But there’s more! Like any fifteen year old worth their salt, we’ve been busy staying up and writing dodgy poetry – and you can see the results in our anniversary booklet, The 15 Things Every Modern Marketer Should Know About Famous Brand Building. You’ve seen free books of marketing advice before – but this one’s better. And, indeed, verse.
Go have a read online – or get hold of a physical copy if you’re at a BrainJuicer event this year. That’s just the start of our literary aspirations for 2015… but enough of that for now. Enjoy the FeelMore50, enjoy the booklet, and we’ll be back after the party to kick off the next fifteen years of juicy ideas!
Thanks to all our readers for reading the Brian Juicer Blog, and thanks to all the brave marketers and researchers who’ve helped BrainJuicer grow into what it is.
A couple of months back, when we talked about Le Trèfle’s “Emma” ad – announced yesterday as our first ever FeelMore50 Global winner – we focused strongly on the ad’s humorous content. Quite right too – it’s officially the most amusing ad in our entire database.
But there’s something else to note about the commercial. The long-suffering Emma is a mother. And moms played a starring role in a lot of the best ads of 2014, it turns out.
There are the real-life moms given a surprise on their baby’s first birthday in the Pampers “Mom’s First Birthday” spot in Japan (#5). There are the candidates lining up for an impossible job that turns out to be motherhood in the Cardstore ad (#13). There is the ad for DTAC with a mother looking on in worry then delight as her husband cuddles his child (#6) and there is the Brazilian Mom on the beach knowing that cool piece of tech from Nivea will protect her kid (#21). Continue reading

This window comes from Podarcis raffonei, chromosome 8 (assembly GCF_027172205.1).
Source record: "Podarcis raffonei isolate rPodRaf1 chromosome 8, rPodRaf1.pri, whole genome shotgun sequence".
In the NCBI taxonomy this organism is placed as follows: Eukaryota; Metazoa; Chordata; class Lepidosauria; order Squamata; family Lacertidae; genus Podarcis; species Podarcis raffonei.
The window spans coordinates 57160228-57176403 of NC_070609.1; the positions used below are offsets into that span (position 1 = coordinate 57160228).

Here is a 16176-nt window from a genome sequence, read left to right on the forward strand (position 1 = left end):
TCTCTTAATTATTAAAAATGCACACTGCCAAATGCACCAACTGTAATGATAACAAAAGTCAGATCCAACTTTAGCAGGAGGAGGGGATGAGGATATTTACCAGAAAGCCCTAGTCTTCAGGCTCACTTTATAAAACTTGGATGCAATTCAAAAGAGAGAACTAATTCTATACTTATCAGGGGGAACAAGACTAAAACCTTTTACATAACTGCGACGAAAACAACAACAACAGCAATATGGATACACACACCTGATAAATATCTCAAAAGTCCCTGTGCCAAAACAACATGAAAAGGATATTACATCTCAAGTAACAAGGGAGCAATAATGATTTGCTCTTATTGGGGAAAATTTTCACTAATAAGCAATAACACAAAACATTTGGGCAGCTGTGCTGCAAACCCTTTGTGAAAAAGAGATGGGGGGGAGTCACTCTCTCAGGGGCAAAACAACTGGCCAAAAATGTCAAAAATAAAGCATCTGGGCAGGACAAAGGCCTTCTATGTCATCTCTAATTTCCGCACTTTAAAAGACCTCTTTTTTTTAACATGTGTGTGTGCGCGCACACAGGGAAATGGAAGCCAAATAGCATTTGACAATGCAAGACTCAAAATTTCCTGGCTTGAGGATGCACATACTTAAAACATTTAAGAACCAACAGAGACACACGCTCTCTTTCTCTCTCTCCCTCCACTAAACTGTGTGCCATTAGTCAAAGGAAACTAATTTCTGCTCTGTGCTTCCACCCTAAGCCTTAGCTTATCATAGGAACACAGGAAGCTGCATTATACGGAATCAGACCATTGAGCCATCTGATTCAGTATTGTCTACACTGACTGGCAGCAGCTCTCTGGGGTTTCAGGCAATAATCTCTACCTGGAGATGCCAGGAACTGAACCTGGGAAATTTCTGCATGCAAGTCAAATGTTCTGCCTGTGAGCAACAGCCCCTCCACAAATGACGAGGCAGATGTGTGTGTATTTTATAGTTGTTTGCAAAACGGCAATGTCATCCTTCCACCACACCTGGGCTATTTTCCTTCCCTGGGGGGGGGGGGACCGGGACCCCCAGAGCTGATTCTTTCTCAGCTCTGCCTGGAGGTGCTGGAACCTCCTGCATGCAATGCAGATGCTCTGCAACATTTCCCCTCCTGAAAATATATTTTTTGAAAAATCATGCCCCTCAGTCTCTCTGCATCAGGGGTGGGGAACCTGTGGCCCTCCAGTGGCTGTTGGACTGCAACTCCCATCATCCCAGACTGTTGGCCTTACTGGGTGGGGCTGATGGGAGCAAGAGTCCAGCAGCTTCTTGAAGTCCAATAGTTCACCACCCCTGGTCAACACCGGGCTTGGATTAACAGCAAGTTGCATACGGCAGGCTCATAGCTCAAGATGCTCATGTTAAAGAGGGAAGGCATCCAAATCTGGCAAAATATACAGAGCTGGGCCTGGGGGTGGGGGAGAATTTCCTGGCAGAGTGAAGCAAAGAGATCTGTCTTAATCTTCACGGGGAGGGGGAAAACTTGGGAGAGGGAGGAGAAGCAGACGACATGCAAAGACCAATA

This time last year we launched the FeelMore50 list of the most emotional ads in the USA.
Today, the FeelMore50 is back – and we’re taking it wider. The Global FeelMore50 list of emotional ads is now live for your interest, enjoyment and debate. What’s number one? Go and find out for yourself! Continue reading
In the FeelMore Ad Spotlight we post about an ad we’ve tested that made people feel more. This ad is number two in the Global FeelMore50 – the definitive list of emotional ads that kicked up a commotion in 2014.
It’s an ad! It’s a plane! It’s Turkish Airlines! They’re the brand behind the latest in our series of ads from around the world that we’ve tested and that have emerged five-star winners: some of the most emotionally effective commercials of 2014.
This one’s about four kids and a shared dream – they want a Turkish Airlines plane to land near them. Give it a look. Continue reading